Public broadcaster says confab planned in Paris next week was called off by Moscow; PM’s office says France requested that no meetings be held on sidelines of WWI commemoration
A meeting planned for next week between Prime Minister Benjamin Netanyahu and Russian President Vladimir Putin has been canceled by Moscow amid anger over Israel’s airstrikes in Syria, Israel’s public broadcaster reported on Tuesday.
Israel had already begun preparing for the meeting, which was to be held in Paris during events marking Armistice Day, before it was called off by Russia, according to Kan news.
The Prime Minister’s Office did not deny the report, but told Kan that France requested meetings not be held on the sidelines of the World War I commemorations in Paris.
A new date for a meeting between the Israeli and Russian leaders has yet to be set, according to the report.
Netanyahu may cancel his Paris trip altogether after the Putin meeting was called off, the Ynet news website reported on Tuesday night.
The two countries have been grappling with the fallout over the downing of a Russian military plane in September by Syrian air defenses during an Israeli airstrike in Syria.
Russia blamed Israel for the downing of the plane — a charge rejected by Jerusalem — and sent advanced S-300 anti-aircraft systems to Syria in the wake of the incident, in which 15 Russian servicemen were killed. Israel has also rebuffed a Russian claim its jets hid behind the Russian reconnaissance aircraft.
While there has been a noticeable drop in reported Israeli raids following the September 17 incident, a senior Israeli official last month said the Jewish state has continued attacking targets in Syria.
Russian Foreign Minister Sergey Lavrov on Monday accused Israel of endangering Russian troops by not informing Moscow before striking in Syria on several occasions.
Israel and Russia have coordinated their military efforts in Syria in recent years, in order to avoid friction and accidental conflict. Israeli officials do not generally discuss the full extent of that coordination, but they stress that the Israeli military does not seek Russian permission before carrying out operations.
Despite the Russian anger over the downed spy plane, Netanyahu has reiterated several times that Israel will continue to act to prevent Iran’s military entrenchment in Syria and the smuggling of advanced weapons into Lebanon.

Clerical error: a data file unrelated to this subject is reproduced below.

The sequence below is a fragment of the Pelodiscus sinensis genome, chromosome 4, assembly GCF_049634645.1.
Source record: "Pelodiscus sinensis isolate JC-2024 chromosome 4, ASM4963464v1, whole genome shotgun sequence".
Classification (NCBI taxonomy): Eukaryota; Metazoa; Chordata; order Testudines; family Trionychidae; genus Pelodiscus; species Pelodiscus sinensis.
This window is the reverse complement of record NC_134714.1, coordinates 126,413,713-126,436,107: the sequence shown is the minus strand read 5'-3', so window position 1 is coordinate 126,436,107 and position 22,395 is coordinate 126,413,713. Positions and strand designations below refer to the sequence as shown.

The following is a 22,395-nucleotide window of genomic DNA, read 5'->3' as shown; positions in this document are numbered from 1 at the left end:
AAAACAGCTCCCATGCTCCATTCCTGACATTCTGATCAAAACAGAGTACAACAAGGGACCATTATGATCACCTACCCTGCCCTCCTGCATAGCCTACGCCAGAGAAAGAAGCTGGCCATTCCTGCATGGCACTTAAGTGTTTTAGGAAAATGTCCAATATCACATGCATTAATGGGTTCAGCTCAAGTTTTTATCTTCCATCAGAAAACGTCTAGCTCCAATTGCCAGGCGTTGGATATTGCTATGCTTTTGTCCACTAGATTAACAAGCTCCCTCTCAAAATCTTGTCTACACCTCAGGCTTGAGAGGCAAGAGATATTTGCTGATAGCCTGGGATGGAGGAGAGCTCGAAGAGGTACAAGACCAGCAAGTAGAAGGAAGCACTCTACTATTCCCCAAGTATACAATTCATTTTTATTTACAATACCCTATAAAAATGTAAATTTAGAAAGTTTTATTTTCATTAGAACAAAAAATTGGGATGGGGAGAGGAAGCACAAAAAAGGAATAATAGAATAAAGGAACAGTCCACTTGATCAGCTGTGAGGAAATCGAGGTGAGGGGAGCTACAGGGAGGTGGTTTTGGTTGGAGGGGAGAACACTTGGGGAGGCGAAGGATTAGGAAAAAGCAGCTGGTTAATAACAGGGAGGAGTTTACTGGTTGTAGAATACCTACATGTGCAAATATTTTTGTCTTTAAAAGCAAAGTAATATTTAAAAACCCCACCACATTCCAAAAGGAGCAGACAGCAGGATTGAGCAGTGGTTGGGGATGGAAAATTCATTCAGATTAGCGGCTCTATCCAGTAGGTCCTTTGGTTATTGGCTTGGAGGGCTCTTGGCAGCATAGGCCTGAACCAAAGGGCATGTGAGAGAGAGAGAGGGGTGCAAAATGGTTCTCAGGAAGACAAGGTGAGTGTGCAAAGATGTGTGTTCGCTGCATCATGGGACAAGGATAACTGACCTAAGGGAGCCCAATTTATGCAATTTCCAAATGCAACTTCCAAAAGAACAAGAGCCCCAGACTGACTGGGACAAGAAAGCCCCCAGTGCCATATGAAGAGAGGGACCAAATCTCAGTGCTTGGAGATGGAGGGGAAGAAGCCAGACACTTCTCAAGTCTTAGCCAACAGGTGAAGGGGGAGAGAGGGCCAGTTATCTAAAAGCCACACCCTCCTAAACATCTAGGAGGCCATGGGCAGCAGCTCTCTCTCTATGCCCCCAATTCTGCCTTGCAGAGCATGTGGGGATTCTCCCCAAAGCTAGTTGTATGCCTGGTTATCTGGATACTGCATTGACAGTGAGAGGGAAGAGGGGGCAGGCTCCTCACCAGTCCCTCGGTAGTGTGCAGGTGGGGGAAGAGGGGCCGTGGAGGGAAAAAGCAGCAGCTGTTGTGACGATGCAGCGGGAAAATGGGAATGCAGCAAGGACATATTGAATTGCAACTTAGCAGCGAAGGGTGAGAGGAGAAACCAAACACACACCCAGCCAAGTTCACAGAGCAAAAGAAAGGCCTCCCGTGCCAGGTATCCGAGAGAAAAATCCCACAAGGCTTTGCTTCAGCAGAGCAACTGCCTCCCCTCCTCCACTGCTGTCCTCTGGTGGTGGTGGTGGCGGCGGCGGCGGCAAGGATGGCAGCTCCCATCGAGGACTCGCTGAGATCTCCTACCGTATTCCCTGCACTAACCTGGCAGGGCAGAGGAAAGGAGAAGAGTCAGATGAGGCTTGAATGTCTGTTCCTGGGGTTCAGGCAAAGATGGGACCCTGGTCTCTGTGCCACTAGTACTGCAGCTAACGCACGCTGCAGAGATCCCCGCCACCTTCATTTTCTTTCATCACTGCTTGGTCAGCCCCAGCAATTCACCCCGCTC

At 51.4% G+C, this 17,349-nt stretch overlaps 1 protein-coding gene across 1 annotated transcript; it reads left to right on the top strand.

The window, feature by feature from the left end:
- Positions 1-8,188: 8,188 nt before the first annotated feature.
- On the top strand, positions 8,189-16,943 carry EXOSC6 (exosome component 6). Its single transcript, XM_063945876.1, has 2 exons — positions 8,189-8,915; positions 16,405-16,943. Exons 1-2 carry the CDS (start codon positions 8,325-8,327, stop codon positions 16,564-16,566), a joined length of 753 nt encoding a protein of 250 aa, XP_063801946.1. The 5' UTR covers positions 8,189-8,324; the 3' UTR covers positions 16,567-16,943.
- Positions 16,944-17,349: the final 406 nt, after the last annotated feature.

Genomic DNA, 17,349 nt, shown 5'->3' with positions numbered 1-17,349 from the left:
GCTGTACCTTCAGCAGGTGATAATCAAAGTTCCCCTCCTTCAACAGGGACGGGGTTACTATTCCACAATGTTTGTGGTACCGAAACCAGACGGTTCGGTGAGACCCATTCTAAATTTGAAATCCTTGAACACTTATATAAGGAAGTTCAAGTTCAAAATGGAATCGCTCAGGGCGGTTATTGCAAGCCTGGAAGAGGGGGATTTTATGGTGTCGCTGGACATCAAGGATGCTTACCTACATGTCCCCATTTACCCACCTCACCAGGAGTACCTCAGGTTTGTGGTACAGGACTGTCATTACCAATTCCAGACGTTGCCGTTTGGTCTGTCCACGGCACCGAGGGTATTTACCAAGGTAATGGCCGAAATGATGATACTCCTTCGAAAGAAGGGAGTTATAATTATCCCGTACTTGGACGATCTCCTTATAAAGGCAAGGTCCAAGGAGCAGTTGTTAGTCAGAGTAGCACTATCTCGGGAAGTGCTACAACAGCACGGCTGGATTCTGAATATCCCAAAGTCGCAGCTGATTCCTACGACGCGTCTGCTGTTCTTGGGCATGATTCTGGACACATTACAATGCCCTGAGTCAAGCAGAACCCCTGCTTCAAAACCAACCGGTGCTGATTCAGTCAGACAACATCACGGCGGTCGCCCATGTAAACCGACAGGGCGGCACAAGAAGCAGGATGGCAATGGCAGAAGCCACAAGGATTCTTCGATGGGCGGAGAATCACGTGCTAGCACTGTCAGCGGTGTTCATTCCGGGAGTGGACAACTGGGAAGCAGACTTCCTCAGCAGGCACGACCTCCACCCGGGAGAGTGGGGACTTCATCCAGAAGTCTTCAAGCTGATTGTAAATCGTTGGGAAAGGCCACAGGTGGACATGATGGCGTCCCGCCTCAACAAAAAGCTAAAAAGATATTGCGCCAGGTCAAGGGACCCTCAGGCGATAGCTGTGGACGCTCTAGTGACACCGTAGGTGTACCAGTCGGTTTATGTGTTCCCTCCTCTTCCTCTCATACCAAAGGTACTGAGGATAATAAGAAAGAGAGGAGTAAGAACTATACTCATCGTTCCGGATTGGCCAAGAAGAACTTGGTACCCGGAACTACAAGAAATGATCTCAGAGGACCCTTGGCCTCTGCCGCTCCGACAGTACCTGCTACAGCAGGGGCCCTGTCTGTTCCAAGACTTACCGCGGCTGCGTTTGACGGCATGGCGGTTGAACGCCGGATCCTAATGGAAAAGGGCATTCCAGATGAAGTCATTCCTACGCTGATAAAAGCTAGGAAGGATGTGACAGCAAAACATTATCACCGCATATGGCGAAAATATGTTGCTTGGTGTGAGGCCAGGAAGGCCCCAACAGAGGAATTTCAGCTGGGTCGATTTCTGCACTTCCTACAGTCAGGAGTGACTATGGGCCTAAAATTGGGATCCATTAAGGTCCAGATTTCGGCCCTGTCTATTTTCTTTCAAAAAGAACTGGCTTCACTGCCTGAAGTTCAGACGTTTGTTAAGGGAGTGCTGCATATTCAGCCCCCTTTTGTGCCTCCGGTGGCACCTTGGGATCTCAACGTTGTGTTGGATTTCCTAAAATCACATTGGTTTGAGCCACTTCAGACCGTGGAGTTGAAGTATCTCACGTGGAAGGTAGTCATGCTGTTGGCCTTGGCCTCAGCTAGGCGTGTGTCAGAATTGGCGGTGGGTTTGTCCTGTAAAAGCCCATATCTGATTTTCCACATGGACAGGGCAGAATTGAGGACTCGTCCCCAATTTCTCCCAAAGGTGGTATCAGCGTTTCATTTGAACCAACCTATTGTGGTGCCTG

Last month, Hadashot TV news reported that Russia was seeking to reset the terms of Israeli military operations in Syria and overhaul the existing Jerusalem-Moscow coordination system.
Russia insists that it receive further advance warning of Israeli strikes, the TV network said, though the report did not say how much. Israel usually informs Russia minutes before an airstrike.
Such a demand would likely limit Israel’s freedom of maneuver in Syria, with the report noting it could endanger Israeli aircraft and allow Iranian operatives more time to hide materials being targeted.
A senior diplomatic source quoted in the report said the demand was unacceptable operationally and that Israel must not acquiesce to it.
Defense Minister Avigdor Liberman later rejected the reported demands.
The Israeli Air Force has carried out hundreds of strikes in Syria in recent years against targets linked to Iran and its Lebanese proxy Hezbollah, who Israel says are working to establish a military presence there that could threaten the Jewish state.
Like Russia, both Iran and Hezbollah are fighting on behalf of Syrian President Bashar Assad’s regime in the Syrian civil war.
A satellite imaging company published photos in October it said show four S-300 batteries deployed at a newly constructed site near the northwestern Syrian city of Masyaf, where Israel has reportedly carried out raids on targets allegedly tied to Syria’s chemical weapons program.
Agencies contributed to this report.